Richard Fahey on cornavirus impact on Musley Bank team

Our columnist on life with no racing

Our star columnist returns with an update from Musley Bank as his team work under the new guidelines during the shutdown.

These are obviously strange times at any racing yard.

We’re used to take temperatures of horses at Musley Bank – now we’re checking every member of staff’s each morning with forehead thermometers. We’re being as careful as we can.

Staff wash their hands before arriving here and then we have two sanitizer units to use as soon as they arrive.

They’re taking all their racing tack home with them in cars and when they get here in the morning we have six different boards with the work schedule on so there’s no need for everyone to gather round in the tack room. They don’t need to be within ten metres of each other to find out who’s doing what and then when it comes to riding out we try not to get too close.

Otherwise we have to try and carry on as normal. Horses are athletes and need exercise. Sir Mo Farah never ballooned up to 20 stone before preparing for a major event and it’s the same with our string. The job is to keep them fit, happy and healthy.

On the Tuesday before the full lockdown we galloped 50 horses who were all ready to run in the days and weeks’ ahead. My job is now to tune them back a little, which is easily done. The problem is we don’t have any idea of when we’ll get back and when we’ll need to step them up again to get them ready to race.

It’s an impossible job to try and predict that but as soon as we know – or think we know – we can prepare accordingly.

I had a bunch of early two-year-olds who were ready to go and would have had a runner in all the juvenile races for the first three or four weeks of the season. The worry would be we might have missed the boat with some of them but we’ll sort it.

I wasn’t being clever when I made entries for Naas and the Curragh while they were still racing in Ireland. I’ve always have runners on Irish Lincolnshire day and did stick one of the two-year-olds in at Naas but it wasn’t to be.

We do have some orders for the breeze-up sales and they have been very kind to us for the last few years. Last season we got Summer Sands, Flaming Princess and Acomb winner Valdermoro from there. I don’t think anyone has bought more winners from these sales recently than we have but we don’t know what’s going to happen this time around.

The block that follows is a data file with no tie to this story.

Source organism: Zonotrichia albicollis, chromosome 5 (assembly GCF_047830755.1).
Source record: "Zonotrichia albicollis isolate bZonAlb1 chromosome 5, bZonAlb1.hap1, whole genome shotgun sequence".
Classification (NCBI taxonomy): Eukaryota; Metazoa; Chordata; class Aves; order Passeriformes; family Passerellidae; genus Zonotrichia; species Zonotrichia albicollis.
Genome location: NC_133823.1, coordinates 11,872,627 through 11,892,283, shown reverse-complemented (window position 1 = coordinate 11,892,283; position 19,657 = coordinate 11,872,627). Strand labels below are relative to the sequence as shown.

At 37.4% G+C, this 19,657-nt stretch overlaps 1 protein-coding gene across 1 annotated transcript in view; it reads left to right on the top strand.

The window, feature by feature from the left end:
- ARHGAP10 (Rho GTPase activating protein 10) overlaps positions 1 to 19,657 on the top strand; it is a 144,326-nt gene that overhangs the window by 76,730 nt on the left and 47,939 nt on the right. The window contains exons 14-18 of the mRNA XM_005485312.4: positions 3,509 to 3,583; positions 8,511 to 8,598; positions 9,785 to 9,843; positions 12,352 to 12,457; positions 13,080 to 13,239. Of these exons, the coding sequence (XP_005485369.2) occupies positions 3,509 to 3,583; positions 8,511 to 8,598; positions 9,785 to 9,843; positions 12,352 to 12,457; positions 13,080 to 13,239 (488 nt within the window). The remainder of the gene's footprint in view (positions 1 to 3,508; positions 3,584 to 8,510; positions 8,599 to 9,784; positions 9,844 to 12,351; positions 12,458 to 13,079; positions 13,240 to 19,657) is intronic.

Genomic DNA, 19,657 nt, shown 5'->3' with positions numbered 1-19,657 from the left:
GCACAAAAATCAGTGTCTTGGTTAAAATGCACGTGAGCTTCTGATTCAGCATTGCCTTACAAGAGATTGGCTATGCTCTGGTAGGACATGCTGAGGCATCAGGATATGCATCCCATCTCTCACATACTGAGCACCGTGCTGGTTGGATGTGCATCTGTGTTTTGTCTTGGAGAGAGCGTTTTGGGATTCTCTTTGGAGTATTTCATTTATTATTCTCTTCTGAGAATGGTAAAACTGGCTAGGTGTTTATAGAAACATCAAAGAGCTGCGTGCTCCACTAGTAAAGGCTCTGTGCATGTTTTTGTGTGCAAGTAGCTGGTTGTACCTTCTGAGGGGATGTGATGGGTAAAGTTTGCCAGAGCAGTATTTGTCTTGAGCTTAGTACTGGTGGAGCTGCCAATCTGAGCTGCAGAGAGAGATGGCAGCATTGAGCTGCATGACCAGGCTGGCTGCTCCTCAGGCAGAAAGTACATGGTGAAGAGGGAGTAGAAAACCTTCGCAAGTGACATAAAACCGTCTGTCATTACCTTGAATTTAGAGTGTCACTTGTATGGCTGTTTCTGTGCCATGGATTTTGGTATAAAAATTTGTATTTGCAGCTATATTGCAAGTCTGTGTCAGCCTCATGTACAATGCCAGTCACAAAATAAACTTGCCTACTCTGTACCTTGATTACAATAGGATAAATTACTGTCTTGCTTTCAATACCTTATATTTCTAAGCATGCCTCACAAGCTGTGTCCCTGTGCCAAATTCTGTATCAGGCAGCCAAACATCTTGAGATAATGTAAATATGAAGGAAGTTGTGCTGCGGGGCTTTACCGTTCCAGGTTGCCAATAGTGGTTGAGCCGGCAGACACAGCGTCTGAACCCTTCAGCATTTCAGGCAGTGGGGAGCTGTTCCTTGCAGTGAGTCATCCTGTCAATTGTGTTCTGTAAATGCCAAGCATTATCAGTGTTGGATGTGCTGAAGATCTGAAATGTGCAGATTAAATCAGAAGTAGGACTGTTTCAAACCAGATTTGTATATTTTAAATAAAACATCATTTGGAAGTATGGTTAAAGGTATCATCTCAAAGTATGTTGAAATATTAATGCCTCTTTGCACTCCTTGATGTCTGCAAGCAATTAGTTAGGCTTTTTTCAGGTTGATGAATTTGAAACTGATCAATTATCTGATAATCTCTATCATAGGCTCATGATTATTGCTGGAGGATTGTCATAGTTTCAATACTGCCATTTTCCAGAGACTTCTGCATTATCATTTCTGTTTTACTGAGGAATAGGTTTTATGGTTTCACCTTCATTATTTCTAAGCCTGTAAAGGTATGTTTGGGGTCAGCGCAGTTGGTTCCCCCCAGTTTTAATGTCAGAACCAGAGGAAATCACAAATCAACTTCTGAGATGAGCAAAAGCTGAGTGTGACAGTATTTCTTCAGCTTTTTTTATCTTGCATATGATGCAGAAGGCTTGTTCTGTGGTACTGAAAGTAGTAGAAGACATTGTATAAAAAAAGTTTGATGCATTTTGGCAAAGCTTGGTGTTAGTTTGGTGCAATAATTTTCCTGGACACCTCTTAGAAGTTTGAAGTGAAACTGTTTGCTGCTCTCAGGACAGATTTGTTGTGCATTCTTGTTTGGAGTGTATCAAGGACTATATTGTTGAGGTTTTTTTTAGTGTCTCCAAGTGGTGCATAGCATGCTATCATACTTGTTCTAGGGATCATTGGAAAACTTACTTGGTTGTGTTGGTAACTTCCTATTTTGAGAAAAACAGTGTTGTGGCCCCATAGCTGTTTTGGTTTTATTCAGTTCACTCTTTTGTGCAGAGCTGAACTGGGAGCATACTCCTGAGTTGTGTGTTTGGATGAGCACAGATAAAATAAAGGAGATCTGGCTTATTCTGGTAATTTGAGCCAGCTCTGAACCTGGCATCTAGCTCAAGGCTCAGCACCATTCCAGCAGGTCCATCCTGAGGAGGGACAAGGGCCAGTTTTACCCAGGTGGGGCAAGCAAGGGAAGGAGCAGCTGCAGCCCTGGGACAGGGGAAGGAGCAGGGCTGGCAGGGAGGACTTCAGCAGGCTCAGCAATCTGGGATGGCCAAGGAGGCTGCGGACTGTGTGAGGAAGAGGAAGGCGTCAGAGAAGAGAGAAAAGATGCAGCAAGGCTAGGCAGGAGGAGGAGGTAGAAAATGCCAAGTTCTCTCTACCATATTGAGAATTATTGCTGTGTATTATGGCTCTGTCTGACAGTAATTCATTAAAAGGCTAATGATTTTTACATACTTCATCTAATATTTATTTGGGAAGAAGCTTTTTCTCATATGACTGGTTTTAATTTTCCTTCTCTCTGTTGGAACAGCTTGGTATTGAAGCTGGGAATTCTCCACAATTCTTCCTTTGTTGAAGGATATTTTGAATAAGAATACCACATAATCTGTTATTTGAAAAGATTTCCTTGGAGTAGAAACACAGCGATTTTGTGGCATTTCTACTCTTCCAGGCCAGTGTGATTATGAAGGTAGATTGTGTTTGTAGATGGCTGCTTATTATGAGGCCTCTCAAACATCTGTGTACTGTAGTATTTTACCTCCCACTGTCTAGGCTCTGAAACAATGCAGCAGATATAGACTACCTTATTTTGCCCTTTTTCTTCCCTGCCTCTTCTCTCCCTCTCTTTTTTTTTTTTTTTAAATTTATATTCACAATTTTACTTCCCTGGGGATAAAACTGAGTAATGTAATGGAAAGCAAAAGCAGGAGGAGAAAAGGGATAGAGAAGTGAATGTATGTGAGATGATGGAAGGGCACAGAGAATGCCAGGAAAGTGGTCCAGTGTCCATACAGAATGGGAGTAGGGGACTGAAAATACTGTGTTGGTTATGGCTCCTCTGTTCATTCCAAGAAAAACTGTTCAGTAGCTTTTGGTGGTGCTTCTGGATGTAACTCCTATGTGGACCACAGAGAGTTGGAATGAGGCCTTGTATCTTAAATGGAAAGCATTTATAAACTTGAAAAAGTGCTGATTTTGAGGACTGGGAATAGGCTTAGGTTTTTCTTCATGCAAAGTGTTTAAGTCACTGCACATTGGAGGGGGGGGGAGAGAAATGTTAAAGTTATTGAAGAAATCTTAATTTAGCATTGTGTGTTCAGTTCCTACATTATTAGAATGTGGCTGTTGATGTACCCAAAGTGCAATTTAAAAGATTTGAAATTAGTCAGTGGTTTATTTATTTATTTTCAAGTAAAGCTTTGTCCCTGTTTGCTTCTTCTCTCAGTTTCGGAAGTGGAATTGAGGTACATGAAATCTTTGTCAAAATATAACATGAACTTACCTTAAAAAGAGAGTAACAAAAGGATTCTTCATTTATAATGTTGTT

There’s some talk of the sales taking place behind closed doors but we’ll have to see, it would certainly be different.

But my main – and overriding – concern right now is for my staff. There’s an anxiety among them – you can feel that – and one of the lads left the other day as he was worried about his partner who has some health issues. You completely understand – and respect - that.

Despite the circumstances they are working brilliantly as a team. We’ve had three glorious sunny days this week which helps, it might be different had it been -3 and raining, but everyone is in good heart and working well under the new guidelines.

We were already fairly isolated as a community here in Malton before but things are even tighter now. The government has made it very clear what people can and can’t do – and we’ve reiterated that message.

We have three shared houses with five members of staff living in each and they’ve been brilliant, self isolating in those for the last two weeks.

It’s a surreal situation. You stand on the gallops here and watch the horses canter past and it feels like business as usual. Clearly it isn’t.

Our thoughts are with everyone fighting this disease and thanks go out to those helping with the battle in the NHS and elsewhere.

With the continued support of the team here we’ll keep things ticking over at Musley Bank and be ready to go whenever we’re given the green light.

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